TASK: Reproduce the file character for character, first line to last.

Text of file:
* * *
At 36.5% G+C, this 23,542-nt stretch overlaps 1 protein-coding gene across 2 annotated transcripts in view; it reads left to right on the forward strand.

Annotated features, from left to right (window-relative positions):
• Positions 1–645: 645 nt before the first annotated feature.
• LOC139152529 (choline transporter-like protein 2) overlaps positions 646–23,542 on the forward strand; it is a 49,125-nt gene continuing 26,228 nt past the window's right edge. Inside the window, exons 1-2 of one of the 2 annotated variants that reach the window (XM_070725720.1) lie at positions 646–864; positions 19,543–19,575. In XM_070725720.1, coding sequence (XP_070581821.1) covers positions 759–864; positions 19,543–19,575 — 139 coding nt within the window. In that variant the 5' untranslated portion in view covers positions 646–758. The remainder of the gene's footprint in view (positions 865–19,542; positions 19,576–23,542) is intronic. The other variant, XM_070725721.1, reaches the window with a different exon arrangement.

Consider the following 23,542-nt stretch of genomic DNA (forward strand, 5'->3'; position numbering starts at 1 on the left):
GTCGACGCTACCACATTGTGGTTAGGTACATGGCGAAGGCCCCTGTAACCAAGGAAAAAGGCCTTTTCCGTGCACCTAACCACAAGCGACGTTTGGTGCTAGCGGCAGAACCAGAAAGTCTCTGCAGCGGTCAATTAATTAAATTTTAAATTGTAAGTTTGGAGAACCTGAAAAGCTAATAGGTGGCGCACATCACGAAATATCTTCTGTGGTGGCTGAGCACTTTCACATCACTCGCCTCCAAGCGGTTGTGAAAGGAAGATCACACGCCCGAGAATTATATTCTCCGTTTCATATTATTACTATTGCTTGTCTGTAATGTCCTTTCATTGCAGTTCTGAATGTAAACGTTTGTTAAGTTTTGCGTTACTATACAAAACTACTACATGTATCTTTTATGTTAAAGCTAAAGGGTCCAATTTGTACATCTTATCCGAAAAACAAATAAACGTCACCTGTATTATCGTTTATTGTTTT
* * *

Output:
At 36.5% G+C, this 23,542-nt stretch overlaps 1 protein-coding gene across 2 annotated transcripts in view; it reads left to right on the forward strand.

Annotated features, from left to right (window-relative positions):
• Positions 1–645: 645 nt before the first annotated feature.
• LOC139152529 (choline transporter-like protein 2) overlaps positions 646–23,542 on the forward strand; it is a 49,125-nt gene continuing 26,228 nt past the window's right edge. Inside the window, exons 1-2 of one of the 2 annotated variants that reach the window (XM_070725720.1) lie at positions 646–864; positions 19,543–19,575. In XM_070725720.1, coding sequence (XP_070581821.1) covers positions 759–864; positions 19,543–19,575 — 139 coding nt within the window. In that variant the 5' untranslated portion in view covers positions 646–758. The remainder of the gene's footprint in view (positions 865–19,542; positions 19,576–23,542) is intronic. The other variant, XM_070725721.1, reaches the window with a different exon arrangement.

Consider the following 23,542-nt stretch of genomic DNA (forward strand, 5'->3'; position numbering starts at 1 on the left):
GTCGACGCTACCACATTGTGGTTAGGTACATGGCGAAGGCCCCTGTAACCAAGGAAAAAGGCCTTTTCCGTGCACCTAACCACAAGCGACGTTTGGTGCTAGCGGCAGAACCAGAAAGTCTCTGCAGCGGTCAATTAATTAAATTTTAAATTGTAAGTTTGGAGAACCTGAAAAGCTAATAGGTGGCGCACATCACGAAATATCTTCTGTGGTGGCTGAGCACTTTCACATCACTCGCCTCCAAGCGGTTGTGAAAGGAAGATCACACGCCCGAGAATTATATTCTCCGTTTCATATTATTACTATTGCTTGTCTGTAATGTCCTTTCATTGCAGTTCTGAATGTAAACGTTTGTTAAGTTTTGCGTTACTATACAAAACTACTACATGTATCTTTTATGTTAAAGCTAAAGGGTCCAATTTGTACATCTTATCCGAAAAACAAATAAACGTCACCTGTATTATCGTTTATTGTTTT